M: I was born in Vietnam, there were children who looked like me that were the result of both consensual relationships and rape – children with the markings of Vietnamese mothers and American fathers. They were called ‘bui doi’ – dust children – abandoned, too clearly marked as a product of the enemy for the mothers to care for them. It’s not nearly the same as weaponized rape or the level of “unwanted” that you must have encountered in your research and interviews with these women and their children. I wonder how the idea of “fathering” comes out.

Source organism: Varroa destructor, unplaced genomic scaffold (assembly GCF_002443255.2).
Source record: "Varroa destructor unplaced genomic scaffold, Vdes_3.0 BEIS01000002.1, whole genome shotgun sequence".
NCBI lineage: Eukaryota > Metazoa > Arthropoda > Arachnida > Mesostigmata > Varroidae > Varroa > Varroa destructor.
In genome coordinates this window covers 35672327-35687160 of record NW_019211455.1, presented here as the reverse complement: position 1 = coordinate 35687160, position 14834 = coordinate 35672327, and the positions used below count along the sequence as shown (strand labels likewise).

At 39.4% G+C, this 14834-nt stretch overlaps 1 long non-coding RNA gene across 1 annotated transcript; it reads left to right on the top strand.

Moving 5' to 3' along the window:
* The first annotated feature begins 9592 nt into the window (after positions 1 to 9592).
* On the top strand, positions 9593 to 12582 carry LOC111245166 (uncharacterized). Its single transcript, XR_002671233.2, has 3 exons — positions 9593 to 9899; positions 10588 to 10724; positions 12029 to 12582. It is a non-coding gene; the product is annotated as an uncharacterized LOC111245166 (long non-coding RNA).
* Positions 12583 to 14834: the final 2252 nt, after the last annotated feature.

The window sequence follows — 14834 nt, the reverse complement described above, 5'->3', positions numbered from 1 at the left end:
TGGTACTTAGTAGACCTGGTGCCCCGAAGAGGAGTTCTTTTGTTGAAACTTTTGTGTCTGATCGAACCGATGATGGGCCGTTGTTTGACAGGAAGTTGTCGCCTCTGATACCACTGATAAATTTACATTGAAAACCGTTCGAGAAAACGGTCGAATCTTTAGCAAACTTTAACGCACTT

D: Samedi Détente had been about sharing the memory of my own experience, my people’s experience. While I was thinking about subject matter that I could address, I started looking into different documentaries from the Congo. I saw a documentary about a doctor who has devoted his life to operating on women who have been raped in Eastern Congo, L’homme qui répare les femmes by Thierry Michel (about Dr Denis Mukwege). Dr. Mukwege has opened a clinic, he’s operating day and night, on old women, young girls and babies. He really touched me. I wondered how can I keep going, what else can I see, what else can I watch. I began thinking that I could look into the question of my country. From the film Rwanda, la vie après, paroles de mères by Benoît Dervaux and André Versaille and Mauvais souvenir by Marine Courtade and Christophe Busché. I learned that a great number of women had been raped during the genocide. These children who’d been born of rape were called “bad memory.” You hear them speak about knowing they are the descendants of rape, of violence. There is no attachment to the father. The mothers were raped by so many men that there is no father. Or, the mother’s entire family has been exterminated by one of the fathers. They are the offspring of total violence. The offspring were “given” to the women. The men would say – “we’re leaving you a gift.” It could be a child or an infection. They would be infected with HIV/AIDS and other diseases. Some women are still undergoing treatment.